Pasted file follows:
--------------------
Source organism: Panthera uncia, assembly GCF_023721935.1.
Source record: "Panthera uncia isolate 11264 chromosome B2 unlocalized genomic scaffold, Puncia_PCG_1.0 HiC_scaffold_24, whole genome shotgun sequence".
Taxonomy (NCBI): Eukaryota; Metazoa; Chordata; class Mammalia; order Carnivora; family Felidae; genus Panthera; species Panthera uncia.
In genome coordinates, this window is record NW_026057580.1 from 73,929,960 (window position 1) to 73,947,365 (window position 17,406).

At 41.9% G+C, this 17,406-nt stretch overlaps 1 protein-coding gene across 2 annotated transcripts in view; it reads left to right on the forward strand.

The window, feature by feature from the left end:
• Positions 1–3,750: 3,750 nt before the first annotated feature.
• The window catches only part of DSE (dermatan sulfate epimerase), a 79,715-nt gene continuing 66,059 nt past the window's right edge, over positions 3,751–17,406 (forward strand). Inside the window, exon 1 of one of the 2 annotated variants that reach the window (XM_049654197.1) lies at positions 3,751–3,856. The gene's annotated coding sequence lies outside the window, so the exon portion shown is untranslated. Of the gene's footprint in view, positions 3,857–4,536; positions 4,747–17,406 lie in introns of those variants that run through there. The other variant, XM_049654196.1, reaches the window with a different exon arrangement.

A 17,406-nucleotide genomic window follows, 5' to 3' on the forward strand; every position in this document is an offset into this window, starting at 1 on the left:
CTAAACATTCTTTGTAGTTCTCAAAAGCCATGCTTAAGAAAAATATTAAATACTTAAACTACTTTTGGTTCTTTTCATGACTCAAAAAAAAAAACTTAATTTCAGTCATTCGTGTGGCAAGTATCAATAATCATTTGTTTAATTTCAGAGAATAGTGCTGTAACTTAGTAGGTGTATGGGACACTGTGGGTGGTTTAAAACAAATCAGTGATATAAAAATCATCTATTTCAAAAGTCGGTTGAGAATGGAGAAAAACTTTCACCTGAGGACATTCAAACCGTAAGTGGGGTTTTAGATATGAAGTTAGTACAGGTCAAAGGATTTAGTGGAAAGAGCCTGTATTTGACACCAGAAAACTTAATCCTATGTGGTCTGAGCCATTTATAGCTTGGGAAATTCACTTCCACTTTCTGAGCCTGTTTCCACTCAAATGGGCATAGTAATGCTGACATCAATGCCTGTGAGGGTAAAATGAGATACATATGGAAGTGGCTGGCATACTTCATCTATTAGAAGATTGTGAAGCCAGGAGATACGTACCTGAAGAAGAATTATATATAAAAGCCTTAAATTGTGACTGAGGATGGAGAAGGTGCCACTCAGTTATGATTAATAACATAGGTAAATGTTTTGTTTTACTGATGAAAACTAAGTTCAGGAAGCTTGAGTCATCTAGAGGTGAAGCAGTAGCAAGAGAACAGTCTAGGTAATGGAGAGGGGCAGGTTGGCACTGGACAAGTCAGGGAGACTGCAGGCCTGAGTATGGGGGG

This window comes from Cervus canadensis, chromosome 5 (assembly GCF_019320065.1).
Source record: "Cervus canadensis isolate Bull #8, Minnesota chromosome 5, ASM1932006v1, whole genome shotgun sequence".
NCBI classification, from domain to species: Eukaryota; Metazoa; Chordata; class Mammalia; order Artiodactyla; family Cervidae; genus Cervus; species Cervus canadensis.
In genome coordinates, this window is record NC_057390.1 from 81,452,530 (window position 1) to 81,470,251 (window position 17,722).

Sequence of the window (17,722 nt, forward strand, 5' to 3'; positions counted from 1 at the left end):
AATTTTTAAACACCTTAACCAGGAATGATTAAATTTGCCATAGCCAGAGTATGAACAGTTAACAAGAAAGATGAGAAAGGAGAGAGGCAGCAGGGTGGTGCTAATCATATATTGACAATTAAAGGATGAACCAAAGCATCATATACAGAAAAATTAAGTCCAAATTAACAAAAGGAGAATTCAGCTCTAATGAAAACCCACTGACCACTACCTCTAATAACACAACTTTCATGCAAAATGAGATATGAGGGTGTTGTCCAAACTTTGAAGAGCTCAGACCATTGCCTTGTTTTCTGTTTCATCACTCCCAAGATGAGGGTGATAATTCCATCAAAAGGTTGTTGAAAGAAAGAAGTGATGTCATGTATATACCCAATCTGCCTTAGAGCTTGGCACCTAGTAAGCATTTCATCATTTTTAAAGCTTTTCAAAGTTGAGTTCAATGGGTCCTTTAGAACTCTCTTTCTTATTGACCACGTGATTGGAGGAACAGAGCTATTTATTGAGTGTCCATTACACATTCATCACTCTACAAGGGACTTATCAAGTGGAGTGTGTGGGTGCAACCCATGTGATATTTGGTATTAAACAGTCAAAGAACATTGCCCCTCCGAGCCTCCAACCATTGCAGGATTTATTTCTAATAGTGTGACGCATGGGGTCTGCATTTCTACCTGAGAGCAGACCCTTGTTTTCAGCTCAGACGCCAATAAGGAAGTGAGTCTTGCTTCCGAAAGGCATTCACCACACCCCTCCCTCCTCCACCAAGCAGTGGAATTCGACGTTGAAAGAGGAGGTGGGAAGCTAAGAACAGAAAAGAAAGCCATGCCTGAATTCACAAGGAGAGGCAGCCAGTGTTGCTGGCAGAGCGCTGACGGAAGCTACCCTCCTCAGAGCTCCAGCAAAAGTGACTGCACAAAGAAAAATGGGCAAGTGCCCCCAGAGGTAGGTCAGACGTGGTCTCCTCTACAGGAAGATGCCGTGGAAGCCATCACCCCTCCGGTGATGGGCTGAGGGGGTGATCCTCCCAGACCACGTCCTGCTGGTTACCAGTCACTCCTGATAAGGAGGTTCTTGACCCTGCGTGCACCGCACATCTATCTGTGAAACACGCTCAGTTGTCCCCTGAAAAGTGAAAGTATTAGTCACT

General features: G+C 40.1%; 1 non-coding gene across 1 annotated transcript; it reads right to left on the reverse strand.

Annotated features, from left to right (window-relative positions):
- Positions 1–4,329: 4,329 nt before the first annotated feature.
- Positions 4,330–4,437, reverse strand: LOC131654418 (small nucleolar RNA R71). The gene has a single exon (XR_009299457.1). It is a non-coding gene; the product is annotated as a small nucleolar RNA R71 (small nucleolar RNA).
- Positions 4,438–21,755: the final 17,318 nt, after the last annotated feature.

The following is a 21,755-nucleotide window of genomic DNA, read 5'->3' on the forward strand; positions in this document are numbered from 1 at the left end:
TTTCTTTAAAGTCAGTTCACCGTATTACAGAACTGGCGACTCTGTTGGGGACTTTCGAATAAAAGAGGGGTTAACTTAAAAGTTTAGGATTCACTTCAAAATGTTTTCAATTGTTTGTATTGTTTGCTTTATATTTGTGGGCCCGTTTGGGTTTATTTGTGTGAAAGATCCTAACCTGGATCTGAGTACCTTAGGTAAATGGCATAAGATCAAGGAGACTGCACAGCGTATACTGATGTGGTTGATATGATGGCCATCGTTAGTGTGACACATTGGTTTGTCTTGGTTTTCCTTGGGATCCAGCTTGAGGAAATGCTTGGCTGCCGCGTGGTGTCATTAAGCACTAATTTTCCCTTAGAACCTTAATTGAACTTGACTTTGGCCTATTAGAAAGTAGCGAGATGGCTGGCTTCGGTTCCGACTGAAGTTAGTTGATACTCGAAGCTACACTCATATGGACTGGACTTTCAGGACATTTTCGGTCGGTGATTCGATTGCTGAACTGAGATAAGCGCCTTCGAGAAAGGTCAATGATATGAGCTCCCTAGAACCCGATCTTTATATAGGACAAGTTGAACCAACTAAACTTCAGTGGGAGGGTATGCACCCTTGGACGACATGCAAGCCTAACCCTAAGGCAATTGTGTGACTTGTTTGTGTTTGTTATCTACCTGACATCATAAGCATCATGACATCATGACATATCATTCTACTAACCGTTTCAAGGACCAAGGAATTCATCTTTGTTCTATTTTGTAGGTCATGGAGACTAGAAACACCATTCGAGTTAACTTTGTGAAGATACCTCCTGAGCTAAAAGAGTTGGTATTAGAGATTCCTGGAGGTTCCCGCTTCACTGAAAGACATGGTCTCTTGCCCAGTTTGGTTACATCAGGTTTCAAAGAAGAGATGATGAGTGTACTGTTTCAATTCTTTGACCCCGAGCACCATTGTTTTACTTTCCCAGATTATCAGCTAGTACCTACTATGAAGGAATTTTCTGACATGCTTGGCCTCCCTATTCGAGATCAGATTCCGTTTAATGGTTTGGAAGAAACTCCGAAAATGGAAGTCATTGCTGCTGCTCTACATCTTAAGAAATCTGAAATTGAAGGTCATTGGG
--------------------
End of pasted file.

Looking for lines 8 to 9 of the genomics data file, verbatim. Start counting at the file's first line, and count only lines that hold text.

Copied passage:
• The window catches only part of DSE (dermatan sulfate epimerase), a 79,715-nt gene continuing 66,059 nt past the window's right edge, over positions 3,751–17,406 (forward strand). Inside the window, exon 1 of one of the 2 annotated variants that reach the window (XM_049654197.1) lies at positions 3,751–3,856. The gene's annotated coding sequence lies outside the window, so the exon portion shown is untranslated. Of the gene's footprint in view, positions 3,857–4,536; positions 4,747–17,406 lie in introns of those variants that run through there. The other variant, XM_049654196.1, reaches the window with a different exon arrangement.

A 17,406-nucleotide genomic window follows, 5' to 3' on the forward strand; every position in this document is an offset into this window, starting at 1 on the left: